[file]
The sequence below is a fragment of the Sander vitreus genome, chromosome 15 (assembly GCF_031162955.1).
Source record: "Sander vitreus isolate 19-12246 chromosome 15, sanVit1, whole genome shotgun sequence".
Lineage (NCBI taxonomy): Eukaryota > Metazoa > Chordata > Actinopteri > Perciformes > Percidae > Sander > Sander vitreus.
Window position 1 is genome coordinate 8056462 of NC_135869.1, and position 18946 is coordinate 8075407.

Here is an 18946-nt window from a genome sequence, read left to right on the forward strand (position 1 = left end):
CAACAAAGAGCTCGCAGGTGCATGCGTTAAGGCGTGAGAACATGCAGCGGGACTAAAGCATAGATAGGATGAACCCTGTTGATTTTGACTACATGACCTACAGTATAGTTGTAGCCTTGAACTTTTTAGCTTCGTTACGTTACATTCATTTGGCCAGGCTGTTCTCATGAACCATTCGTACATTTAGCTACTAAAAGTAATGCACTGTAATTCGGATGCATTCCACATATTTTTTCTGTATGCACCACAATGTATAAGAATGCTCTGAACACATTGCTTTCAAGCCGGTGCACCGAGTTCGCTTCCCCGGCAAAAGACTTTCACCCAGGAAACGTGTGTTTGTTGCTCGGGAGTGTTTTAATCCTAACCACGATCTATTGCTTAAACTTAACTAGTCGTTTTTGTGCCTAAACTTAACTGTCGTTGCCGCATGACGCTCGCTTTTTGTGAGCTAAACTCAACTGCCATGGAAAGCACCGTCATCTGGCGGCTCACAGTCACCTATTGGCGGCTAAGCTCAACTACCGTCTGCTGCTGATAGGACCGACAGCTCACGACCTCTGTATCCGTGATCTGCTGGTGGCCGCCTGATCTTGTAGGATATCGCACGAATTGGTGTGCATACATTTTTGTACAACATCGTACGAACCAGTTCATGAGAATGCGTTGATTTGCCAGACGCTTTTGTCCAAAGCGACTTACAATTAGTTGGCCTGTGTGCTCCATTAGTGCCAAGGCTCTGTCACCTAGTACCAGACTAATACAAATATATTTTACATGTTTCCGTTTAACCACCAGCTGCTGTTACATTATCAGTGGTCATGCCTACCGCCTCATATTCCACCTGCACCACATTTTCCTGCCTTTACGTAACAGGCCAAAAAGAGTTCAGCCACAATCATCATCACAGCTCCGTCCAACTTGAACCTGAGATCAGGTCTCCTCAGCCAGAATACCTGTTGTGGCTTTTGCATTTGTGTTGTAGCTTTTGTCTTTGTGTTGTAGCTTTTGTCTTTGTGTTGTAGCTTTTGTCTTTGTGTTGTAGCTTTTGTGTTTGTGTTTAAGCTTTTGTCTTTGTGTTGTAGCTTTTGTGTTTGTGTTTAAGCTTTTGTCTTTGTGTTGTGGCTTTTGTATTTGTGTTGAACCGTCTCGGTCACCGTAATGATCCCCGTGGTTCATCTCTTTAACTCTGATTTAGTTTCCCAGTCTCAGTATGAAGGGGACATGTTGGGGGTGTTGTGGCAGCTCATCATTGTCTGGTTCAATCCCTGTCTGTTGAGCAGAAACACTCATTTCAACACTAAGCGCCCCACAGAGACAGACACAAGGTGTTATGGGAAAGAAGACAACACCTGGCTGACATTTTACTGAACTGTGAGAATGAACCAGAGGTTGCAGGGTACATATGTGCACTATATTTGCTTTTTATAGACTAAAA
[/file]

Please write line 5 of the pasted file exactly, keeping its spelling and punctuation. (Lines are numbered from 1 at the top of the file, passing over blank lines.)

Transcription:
Here is an 18946-nt window from a genome sequence, read left to right on the forward strand (position 1 = left end):